My Poor Church
The New York Times was dragged through pitch-hot coals for reporting on the Catholic Church sexual scandals. The paper has been accused of conducting a campaign of vilification and vituperation against Pope Benedict XVI.
What the “good gray lady of American journalism” has done is, in fact, American journalism, at its best.
Little swayed by influence and fear, The Times did its job. I know because I was in on the beginning of the modern epoch of the Church of Rome. I was the assigned reporter on the eruption at Catholic University over attempts to fire moral theologian Charles E. Curran. Blinded by what the curia said and what really happened, almost every faculty member and the students saw the 1967 battle in terms of secret rule by the Vatican; things were then supposed to be open.
In attempting a “wrap” on the story, The Times was wrong; the newsroom did not take a cue from Benedict who at least mentioned Vatican II in his letter to Irish bishops. Maybe because of youth of both editors and reporters, last Friday’s story by Rachel Donadio, datelined the Vatican, points to “an epochal shift” occasioned by the sexual abuse crisis.
Ms. Donadio certainly speaks better Italian, but she was born too late to understand what’s really happening, despite Pope John XXIII and Cardinal Augustin Bea. Pontiff and Jesuit wanted to bring to the world’s largest Christian denomination “aggiornomiento” – a word that begins with “today” in Italian, and communicates the sense of modernization. That’s the basic basis on which Vatican II met.
If they had been successful in the 1960s’ Councils, we would not have the present crisis triggered by thinking the church was above civil law.
The centuries-old concept still prevails in the Vatican curia despite evidence that the world is no longer the same as when Holy Roman Emperor Henry IV stood in the snow at Canossa three days waiting for Pope Gregory to annul his excommunication for flaunting papal authority.
When peasant-born Angelo Giuseppe Roncalli (John XXIII) succeeded aristocratic Eugenio Pacelli (Pius XII), the church was coming apart – but not obviously. The education level in the Western world forced Catholics to face ancient superstitions, which were rejected.
In pockets, notably Latin America and southern Italy, where a few lorded over the vast majority, little changed. Vatican II became an attempt to fend off most Catholics awakening to discover their church had its head under a chalice cover. At the moment, a vigorous Protestant crusade in Third World nations denies a blank-check for the Vatican to do as it will.
The pope and the Jesuit cardinal attempted to make the church more accessible and transparent to head off inevitable crisis, like right now. No matter what anybody says, including The New York Times, the current dilemma faced by Rome has little to do with sexual abuse. It’s entirely about confidence in the magisterium, the very foundation for papal authority that governs the principles and their interpretation.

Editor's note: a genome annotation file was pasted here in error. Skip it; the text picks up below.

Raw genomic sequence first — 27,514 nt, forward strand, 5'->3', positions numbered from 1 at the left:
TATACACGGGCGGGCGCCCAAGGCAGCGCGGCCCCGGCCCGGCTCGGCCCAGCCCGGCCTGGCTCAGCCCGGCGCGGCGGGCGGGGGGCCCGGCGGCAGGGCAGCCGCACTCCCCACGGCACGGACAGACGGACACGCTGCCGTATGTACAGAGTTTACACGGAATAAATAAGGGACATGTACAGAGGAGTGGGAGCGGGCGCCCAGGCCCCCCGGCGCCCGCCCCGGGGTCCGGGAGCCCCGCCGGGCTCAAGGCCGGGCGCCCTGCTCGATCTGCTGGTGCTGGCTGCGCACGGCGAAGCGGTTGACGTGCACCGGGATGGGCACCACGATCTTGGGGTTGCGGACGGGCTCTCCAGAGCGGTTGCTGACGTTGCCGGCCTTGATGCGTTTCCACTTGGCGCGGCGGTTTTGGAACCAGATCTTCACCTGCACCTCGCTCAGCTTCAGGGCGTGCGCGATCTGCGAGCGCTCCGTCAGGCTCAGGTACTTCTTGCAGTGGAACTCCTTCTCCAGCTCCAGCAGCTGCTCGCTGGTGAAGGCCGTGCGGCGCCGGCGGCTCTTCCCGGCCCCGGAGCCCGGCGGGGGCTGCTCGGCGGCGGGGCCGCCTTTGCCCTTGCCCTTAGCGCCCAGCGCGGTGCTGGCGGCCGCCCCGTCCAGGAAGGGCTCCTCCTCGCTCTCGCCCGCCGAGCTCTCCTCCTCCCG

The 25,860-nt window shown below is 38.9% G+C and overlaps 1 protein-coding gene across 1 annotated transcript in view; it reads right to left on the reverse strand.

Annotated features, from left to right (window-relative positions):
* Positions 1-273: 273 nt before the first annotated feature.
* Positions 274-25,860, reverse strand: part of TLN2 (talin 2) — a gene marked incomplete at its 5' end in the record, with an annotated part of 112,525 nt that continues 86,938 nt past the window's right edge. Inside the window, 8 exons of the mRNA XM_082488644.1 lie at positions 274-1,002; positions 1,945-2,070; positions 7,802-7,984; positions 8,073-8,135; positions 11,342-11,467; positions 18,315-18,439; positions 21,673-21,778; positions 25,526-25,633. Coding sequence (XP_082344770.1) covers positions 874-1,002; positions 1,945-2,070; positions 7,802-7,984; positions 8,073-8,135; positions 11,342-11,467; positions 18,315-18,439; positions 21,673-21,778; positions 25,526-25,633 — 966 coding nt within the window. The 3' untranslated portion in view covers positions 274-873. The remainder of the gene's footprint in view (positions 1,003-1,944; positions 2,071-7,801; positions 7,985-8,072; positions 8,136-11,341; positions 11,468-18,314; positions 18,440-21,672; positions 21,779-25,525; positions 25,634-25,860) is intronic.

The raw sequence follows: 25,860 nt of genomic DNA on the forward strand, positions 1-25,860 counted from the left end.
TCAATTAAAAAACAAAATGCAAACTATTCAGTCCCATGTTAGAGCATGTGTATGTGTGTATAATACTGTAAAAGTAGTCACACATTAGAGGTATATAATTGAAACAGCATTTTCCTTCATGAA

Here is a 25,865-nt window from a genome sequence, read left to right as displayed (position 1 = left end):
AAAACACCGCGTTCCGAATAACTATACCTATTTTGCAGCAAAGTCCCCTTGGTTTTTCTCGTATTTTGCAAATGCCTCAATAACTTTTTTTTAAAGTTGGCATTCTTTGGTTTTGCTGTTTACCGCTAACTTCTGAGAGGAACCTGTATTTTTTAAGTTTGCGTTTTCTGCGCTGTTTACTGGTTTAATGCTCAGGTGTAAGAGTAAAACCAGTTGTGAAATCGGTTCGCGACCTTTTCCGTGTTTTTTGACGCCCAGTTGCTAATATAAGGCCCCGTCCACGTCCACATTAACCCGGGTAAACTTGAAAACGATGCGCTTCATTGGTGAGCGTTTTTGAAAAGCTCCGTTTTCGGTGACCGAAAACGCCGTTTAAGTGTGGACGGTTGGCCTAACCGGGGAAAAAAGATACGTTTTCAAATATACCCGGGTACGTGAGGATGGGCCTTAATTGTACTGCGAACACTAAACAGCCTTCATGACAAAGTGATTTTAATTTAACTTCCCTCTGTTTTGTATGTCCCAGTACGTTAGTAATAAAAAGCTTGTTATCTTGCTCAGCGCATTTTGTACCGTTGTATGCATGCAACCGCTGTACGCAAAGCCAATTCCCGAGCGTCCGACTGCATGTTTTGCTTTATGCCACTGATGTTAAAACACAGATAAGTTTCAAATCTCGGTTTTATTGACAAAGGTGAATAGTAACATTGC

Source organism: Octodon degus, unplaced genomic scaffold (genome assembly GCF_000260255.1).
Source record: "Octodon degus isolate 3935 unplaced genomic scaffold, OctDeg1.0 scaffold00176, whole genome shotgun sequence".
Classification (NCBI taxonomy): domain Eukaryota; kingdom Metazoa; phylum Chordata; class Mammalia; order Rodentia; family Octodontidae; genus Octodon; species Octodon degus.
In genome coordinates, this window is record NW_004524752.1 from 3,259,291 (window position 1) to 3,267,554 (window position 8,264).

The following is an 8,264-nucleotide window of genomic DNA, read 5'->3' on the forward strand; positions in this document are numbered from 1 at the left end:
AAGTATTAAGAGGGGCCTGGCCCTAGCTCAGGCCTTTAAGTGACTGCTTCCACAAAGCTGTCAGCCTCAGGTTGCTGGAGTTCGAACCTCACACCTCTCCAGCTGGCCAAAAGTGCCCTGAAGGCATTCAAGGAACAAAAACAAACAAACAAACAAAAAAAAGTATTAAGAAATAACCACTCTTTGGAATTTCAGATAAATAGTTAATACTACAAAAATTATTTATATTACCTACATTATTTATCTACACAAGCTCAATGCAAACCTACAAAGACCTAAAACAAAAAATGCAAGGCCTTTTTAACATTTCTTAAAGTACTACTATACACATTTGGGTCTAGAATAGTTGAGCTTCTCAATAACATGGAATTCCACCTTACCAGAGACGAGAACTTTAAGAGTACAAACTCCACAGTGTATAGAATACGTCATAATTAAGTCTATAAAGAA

In the years after World War II, the Vatican anticipated a return to normality: the faithful kissing episcopate rings and accepting priestly utterances as the word of God. Instead they faced a reality where the faithful attended mass in a desultory fashion. No matter the bishops’ pretension to their loyal legions, church attendance sagged big time. Stalin in the middle of the war asked how many divisions the pope commanded; the answer now would be couched in mere squads.
Since always human nature is to look for someone to fault, the search is quick. Cardinal Afredo Ottaviani was the chief of the crusade to keep the church apart from the world. Cardinal Amleto Cicognani contributed greatly; he spent 25 years as the Vatican’s ambassador to the United States. He returned to the curia to take charge of the Holy Office, for years known as the Holy Office of Inquisition, which the present Pope headed until he grabbed the keys of St. Peter.
If that sounds harsh, please accept the reality: the Vatican brutally scythed all dissent.
Individual Catholics were stuck in the middle of a theological argument that had nothing to do with them. They sometimes watched – and understood less – the changes in their church’s structure. Latin one day yielded totally to ordinary languages and then was restored in an attempt to bring the congregations back in line.
Eating no meat during Lent served the purpose of reminding Rome’s followers of the church’s presence in their daily lives; it’s gone now – perhaps because today’s Catholics are more holy than their predecessors? Hogwash!
My poor church. Again. Still.